The 3-DSA Strategy Papers -Part 2 outlines an approach to the difficult but not insurmountable task of drafting Michigan Governor Gretchen Whitmer to capture the Democrat Party presidential nomination in Chicago, in August 2024.
Grethen Whitmer has stated in no uncertain terms that she is not running for president. We have no doubt she will repeat that response even as the Draft Whitmer movement builds momentum. That's fine.
The Draft Whitmer project doesn't ask the governor to run for the Democrat Party nomination. Instead, the project asks her to honor the highest call to public service bestowed on any public official in the country: accepting the presidential nomination of the majority of delegates assembled at the Chicago convention pledging their votes to her. Under these extraordinary circumstances, we are confident Gretchen Whitmer will be compelled to answer history's call.
That said, we harbor no expectations that Whitmer will sign state declarations authorizing her name to be entered as a 'write-in' presidential candidate in the 2024 primaries. But not to worry; it gets worse.
For Black Democrats and their allies joining the Draft Whitmer insurgency, 'write in' voting without her written consent is only permitted in seven states (Iowa, New Hampshire, Vermont, Virginia, Pennsylvania, Rhode Island, and New Jersey) with a total of 461 delegates. To win the Democratic nomination, a presidential candidate must receive 1,886 out of 3,770 votes to secure a majority of 'pledged delegates' on the first ballot.
As Whitmer winning the nomination on the first ballot is a mathematical impossibility, the 3-DSA Strategy adopts a two-track contingency plan for victory.
First Track -- Blocking Joe Biden on the 1st Ballot
Blocking Joe Biden from receiving 1,886 votes on the first ballot to win the nomination is the project's top priority. The critical components of the first track approach include the following elements.
-- Winning the maximum number of votes possible for Whitmer in the seven (7) states with no requirement for her to sign a declaration authorizing 'write in' ballots. Four (4) of these states also allow independents and Republicans to vote.
These votes are important for two reasons. First, to demonstrate Gretchen Whitmer's viability as the Democrats' presidential nominee. Second, to accumulate first-round ballot votes that contribute to blocking Biden's path to amassing 1,887 first-ballot votes.
-- Whitmer supporters can also bloc vote behind one or more declared candidates in the 43 states and five territories where votes cannot be cast for Gretchen Whitmer. These candidates would conceivably serve as proxy candidates, capable of winning 15% of the total vote in various states to qualify for allocation of convention delegates. The higher the percentage these proxy candidates win above the 15% threshold, the harder it becomes for Biden to hit the magic number of 1,887 votes on the first ballot.
The Draft Whitmer effort would also need to evaluate at any given moment if Democrat primary voters should be encouraged to support other Democrat hopefuls as proxy candidates. A candidate that can garner 15% of the total vote in any given state to qualify for allocation of convention delegates should be looked at by Whitmer supporters.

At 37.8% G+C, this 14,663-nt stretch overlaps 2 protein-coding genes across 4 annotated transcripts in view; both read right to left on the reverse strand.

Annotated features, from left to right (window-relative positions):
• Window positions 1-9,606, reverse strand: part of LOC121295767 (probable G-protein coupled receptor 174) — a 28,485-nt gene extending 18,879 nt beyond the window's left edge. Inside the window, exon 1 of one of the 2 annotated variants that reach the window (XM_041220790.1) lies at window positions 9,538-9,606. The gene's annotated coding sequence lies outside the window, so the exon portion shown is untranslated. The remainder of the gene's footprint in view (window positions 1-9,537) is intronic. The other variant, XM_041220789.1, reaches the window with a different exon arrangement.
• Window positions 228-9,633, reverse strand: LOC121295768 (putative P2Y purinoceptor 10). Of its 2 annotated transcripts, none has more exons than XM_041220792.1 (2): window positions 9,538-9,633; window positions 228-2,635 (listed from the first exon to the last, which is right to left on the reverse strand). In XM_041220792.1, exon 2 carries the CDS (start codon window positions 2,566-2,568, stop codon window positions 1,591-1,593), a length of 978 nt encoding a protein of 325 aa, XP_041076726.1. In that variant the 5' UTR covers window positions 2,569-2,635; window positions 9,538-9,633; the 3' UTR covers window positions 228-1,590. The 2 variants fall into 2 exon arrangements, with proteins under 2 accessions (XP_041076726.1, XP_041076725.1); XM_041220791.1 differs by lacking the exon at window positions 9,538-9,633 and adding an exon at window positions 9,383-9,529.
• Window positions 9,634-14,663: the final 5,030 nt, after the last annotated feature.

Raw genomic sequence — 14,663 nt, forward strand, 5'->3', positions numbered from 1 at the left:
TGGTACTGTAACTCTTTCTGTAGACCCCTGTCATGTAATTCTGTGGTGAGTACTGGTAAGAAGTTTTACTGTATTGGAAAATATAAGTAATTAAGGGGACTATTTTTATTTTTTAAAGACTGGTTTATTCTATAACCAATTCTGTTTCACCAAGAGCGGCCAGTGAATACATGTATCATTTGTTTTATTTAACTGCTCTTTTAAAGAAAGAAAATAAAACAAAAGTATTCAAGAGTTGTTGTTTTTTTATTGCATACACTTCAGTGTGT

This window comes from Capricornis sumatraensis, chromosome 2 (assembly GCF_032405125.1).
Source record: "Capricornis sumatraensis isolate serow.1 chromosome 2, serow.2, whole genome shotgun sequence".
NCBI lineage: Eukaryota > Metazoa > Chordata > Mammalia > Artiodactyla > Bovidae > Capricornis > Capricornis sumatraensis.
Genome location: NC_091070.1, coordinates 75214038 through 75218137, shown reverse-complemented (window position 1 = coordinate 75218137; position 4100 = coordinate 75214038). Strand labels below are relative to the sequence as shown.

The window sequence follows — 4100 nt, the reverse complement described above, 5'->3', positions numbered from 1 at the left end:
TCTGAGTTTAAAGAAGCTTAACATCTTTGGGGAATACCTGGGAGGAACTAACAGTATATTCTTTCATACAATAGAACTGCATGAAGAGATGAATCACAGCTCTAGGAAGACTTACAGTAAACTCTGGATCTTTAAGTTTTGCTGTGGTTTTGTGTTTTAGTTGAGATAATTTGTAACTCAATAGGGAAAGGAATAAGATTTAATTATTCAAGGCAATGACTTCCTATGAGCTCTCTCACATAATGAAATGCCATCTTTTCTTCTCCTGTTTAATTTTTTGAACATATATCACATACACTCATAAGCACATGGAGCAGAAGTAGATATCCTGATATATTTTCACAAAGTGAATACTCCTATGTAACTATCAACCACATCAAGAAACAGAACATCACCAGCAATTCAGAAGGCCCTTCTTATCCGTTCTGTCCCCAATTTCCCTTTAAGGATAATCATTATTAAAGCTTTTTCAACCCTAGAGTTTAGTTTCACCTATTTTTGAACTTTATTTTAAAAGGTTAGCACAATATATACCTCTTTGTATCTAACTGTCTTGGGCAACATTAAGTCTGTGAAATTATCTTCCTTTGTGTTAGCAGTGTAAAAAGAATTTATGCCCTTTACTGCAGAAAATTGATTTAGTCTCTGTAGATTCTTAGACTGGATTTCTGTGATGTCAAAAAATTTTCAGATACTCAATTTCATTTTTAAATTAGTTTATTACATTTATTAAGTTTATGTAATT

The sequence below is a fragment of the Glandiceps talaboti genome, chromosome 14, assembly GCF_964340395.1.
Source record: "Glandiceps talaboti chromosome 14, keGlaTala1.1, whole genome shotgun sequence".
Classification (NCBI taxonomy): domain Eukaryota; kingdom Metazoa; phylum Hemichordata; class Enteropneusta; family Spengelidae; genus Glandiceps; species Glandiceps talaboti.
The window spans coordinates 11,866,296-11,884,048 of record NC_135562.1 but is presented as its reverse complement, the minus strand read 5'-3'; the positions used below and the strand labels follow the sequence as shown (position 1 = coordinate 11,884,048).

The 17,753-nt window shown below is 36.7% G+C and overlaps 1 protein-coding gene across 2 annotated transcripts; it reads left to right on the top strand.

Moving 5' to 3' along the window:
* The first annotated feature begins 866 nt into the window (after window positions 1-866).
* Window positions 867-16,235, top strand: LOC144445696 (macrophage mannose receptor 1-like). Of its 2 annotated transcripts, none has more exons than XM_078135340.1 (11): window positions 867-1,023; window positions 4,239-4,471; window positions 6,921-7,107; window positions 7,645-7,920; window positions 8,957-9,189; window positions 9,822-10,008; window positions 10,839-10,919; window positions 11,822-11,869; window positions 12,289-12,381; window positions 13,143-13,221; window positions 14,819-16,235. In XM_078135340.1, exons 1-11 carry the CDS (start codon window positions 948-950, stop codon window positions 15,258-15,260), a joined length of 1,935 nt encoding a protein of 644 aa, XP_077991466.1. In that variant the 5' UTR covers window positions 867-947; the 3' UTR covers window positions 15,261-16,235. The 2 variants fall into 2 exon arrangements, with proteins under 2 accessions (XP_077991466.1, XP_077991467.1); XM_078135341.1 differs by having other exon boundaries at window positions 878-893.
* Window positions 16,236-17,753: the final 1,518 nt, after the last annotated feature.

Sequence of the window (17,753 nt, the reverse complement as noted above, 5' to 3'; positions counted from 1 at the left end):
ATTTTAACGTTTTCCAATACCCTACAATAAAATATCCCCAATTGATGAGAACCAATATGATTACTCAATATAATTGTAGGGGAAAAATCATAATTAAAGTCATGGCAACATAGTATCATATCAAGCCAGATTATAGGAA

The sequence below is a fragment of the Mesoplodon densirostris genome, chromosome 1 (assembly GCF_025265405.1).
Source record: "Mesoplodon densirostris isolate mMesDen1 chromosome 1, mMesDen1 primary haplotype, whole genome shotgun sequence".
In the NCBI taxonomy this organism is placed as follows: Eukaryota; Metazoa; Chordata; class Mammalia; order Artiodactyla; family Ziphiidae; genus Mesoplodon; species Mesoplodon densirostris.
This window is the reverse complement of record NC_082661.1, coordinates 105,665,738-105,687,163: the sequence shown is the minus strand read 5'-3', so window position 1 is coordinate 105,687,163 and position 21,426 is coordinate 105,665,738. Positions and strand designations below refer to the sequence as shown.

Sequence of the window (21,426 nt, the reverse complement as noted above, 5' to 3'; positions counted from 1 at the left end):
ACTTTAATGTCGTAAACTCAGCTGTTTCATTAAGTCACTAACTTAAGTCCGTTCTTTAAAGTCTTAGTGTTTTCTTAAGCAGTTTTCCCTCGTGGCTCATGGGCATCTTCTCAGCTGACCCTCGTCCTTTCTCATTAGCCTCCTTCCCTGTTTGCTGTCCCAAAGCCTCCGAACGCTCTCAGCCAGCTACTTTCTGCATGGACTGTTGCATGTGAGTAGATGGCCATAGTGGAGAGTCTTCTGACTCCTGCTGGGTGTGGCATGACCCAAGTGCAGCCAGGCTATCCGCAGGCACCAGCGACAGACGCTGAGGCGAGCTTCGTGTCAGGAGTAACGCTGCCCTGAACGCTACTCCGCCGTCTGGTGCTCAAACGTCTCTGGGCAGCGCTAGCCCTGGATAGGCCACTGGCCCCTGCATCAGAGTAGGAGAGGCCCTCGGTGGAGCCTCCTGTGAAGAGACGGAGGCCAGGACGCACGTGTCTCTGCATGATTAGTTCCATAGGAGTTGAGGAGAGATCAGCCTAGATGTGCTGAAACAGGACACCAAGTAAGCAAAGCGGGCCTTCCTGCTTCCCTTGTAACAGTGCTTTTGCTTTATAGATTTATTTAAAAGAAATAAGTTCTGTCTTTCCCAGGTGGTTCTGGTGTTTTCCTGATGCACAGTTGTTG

To game out a scenario of the First Track contingency, we can take a snapshot of the current race. This scenario assumes that Whitmer wins 50% of the 'write- in' votes in the seven (7) qualifying states.
Further, the scenario assumes that Robert Kennedy Jr., who has consistently polled at close to 20% of voter support since entering the Democrat primaries on April 19, 2024, wins a minimum of 15% in all 50 states and five territories.
Announced Democrat Candidates as of May 27, 2023
President Joe Biden
Robert Kennedy Jr.
Needed for Biden to win on 1st Ballot: 1,887
'Write in' vote estimate for Whitmer in 7 states: 230
Kennedy wins a minimum 15% in every state: 565
Williamson fails to reach 15% in any state: 0
Total votes for Whitmer and Kennedy 795
Additional votes to block Biden 1st ballot win 1,094
In the scenario above, Robert Kennedy and Marianne Williamson would remain as the only two challengers in the Democrat primaries. NBN's predictive model projects that Robert Kennedy would need to win an average of 43% of the vote in all 50 states and five territories combined with Gretchen Whitmer's 6% total of 'write-in' votes to block Joe Biden's 1st ballot nomination.
What the First Track scenario demonstrates is the intense ground game the Draft Whitmer insurgency must deploy to accrue votes for Whitmer in some states, while siphoning votes away from Biden in others.
Making the argument for Whitmer's 'write-in' votes in the seven (7) eligible states will not be easy. Nor will casting votes for proxies and secondarily encouraging Independents and Republicans to do so wherever possible. But the Biden campaign and the Democrat National Committee have been stacking the deck in his favor long before his April 2023 announcement.
New Black Nationalists believe Joe Biden's campaign will stagnate into a period of political stasis that it cannot extricate itself from. As other candidates wait on the sidelines for Biden to stumble or stagnate, NBN is fairly confident a candidate capable of winning 15% of the total vote in multiple states will jump in the race.
The net effect of another well-regarded candidate joining the race will increase the likelihood of delegates showing up in Chicago to a 'Contested Convention' with no candidate having won 1,887 votes to secure the nomination. What comes next it is a 'Brokered Convention', in which no one secures the nomination on the first ballot.
Second Track: The Brokered Convention
With Joe Biden blocked from securing a first ballot nomination, the Chicago Convention would enter into a 'Brokered Convention' phase. In addition to the 3,770 pledged delegates, 744 automatic delegates—more commonly known as superdelegates-- would enter the fray.
Most superdelegates will be permitted to vote for the candidate of their own choice. Pledged delegates bound to vote for a candidate on the first ballot would now be free to vote for the candidate of their personal choice.
In the second ballot format, the total number of convention delegates would rise to 4,514, with 2,258 votes required to win the majority and the presidential nomination.